Non-believers in northern Nigeria said they have been perennially treated as second-class citizens in the deeply religious African nation.
The Nigerian Humanist Association, a rights group focused on ethics and values in the West African nation and is run by Leo Igwe, the founder, reported struggling with unprecedented threats to its members.
Their members have gone underground and are no longer holding meetings, the group said.
But a small group of members met in Lagos to talk with the Associated Press, AP.
Igwe said he feels atheism is treated as taboo and often demonized due to their social upbringing in Nigeria.
"People preach against it," Igwe said.
"You are made to understand that it's something evil and you know it is always difficult for people to kind of break away from their socialization. It takes a lot of courage. It takes a lot of intellectual courage," he added.
Olawande Odukoya, an atheist that publicly disclosed his religious beliefs said "There was a time where a lot of people called a family meeting. They were like, you know, I put on my social media about my religious beliefs, and they were like, Oh, what if some people try to attack you."
"They just put the fear in me," Odukoya added.
AP, spoke to seven nonbelievers to document their experiences. Most spoke anonymously and in secret locations over concerns for their safety.
An anonymous atheist from Gashua, a community in Nigeria's northeastern region said "It has not been easy. I have faced a lot of challenges."
"One of them is people can't really understand the fact that an entire human being, will just wake up and say he or she doesn't believe in God," the atheist added.
When he was young, the atheist from Gashua was sent to the madrassa, or Islamic school.
He said many of his classmates felt changed after learning of the tawheed, or the attributes of Allah and his oneness, but he did not.
"I can say that I have been an atheist all my life," the atheist said.
"In 2017, I came across a piece of writing that addressed the topic of existence and nonexistence of Allah and any other God, in a just way. And I feel connected to the texts, in a way that I have never felt connected to any story I was told about the existence of God," he added.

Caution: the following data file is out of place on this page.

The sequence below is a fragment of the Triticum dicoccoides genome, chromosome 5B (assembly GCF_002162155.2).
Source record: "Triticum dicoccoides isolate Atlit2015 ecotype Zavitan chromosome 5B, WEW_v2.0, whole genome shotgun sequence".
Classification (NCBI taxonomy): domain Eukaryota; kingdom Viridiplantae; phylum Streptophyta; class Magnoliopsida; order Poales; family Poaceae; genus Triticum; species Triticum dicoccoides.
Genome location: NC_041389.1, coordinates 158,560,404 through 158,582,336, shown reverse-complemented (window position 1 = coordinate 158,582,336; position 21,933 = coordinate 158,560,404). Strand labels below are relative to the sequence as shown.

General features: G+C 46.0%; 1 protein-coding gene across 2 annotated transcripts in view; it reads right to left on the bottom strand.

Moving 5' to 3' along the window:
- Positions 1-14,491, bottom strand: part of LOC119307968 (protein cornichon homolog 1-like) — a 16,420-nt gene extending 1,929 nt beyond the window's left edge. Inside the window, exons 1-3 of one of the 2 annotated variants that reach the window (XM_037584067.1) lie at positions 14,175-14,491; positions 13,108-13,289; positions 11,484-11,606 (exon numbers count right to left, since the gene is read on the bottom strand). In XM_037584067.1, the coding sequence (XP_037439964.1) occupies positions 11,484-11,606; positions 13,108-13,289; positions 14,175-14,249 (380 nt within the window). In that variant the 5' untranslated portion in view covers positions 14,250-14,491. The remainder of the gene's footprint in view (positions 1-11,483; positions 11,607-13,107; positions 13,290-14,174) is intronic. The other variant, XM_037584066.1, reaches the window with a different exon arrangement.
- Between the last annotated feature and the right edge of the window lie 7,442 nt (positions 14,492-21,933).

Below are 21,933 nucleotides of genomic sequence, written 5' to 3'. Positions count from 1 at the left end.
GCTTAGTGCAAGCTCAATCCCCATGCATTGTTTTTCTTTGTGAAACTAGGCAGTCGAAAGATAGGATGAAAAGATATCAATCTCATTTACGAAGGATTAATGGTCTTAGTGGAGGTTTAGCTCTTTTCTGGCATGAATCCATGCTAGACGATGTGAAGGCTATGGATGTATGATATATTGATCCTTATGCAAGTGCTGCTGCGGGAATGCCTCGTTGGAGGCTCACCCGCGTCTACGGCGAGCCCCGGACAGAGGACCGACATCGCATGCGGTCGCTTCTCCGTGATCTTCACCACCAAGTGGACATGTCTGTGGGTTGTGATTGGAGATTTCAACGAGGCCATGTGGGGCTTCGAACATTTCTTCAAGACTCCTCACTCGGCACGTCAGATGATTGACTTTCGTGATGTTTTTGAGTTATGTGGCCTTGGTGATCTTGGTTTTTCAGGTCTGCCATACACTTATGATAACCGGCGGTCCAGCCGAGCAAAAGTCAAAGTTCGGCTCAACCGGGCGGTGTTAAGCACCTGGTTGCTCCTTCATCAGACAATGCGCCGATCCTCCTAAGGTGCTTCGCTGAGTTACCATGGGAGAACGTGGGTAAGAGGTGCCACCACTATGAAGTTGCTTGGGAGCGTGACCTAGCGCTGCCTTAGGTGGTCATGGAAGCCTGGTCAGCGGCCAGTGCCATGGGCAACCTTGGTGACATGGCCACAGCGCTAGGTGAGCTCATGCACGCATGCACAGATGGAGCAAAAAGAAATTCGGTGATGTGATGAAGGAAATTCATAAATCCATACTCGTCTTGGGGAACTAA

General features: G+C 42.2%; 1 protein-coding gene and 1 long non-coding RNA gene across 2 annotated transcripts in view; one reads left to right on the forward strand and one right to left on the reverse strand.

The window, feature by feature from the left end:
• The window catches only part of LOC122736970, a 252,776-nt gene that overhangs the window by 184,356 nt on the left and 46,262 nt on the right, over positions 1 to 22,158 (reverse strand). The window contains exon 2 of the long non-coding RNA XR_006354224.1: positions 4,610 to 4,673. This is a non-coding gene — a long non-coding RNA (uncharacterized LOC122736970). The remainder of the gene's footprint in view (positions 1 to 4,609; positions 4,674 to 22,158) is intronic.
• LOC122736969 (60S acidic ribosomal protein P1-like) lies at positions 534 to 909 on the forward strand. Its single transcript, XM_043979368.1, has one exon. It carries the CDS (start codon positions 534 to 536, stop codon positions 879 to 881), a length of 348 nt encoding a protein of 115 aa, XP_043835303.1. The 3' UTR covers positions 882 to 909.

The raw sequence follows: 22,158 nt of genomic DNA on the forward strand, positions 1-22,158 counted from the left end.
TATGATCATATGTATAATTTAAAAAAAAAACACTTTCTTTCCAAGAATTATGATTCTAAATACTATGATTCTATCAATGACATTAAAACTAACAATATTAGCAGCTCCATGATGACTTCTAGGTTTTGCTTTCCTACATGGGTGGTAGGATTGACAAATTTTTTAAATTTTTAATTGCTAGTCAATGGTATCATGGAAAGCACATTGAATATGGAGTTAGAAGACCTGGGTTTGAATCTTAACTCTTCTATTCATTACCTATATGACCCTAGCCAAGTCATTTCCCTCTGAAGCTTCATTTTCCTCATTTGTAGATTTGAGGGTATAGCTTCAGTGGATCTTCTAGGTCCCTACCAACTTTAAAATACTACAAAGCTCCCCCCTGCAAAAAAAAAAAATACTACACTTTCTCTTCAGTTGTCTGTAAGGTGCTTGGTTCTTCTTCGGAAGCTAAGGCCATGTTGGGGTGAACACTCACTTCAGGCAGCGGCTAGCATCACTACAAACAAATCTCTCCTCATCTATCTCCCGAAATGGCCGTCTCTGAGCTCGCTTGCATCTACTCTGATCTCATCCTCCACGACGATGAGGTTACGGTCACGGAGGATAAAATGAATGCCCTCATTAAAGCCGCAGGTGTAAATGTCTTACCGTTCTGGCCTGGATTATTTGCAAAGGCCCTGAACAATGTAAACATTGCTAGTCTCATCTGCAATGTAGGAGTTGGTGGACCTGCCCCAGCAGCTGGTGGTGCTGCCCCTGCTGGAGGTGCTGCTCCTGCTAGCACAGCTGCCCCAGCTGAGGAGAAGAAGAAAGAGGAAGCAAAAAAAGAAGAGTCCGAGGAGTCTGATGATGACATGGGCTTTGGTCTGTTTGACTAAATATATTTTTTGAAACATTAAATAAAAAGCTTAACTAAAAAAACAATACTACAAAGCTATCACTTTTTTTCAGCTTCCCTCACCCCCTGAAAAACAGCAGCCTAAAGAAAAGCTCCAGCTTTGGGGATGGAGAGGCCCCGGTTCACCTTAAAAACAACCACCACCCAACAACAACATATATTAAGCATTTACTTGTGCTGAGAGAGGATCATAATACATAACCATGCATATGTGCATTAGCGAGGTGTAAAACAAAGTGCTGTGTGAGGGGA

In 2019, the man said he was forced from his home when his uncle found out he belonged to an atheist group on WhatsApp, prompting death threats. He returned home after pretending to be a practicing Muslim even though he remained a closeted atheist.
"My biggest fear as an atheist living in northern Nigeria is this, I don't want to get known to be an atheist and get killed or lynched in the street," he said.
In Nigeria's northern Kano State, a young man said he became an atheist after reading a Facebook post made by Bala.
"Since the conviction of Mubarak Bala, whenever I am in the midst of people that know me, and it is time for prayer, I will just go and pray with them. Not because I believe in the religion of Islam, but for my safety and the safety of my family," said the atheist from Kano State.
Bala is imprisoned in the northern state of Kano. He remains resolute as a humanist despite his experiences since his arrest in April 2020.
Despite his firm position, the humanist said he worries about the safety of his family and that of his counterparts.
Nigeria with a population of approximately 210 million people, is almost evenly divided between Christians — dominant in the south — and Muslims who are the majority in the north.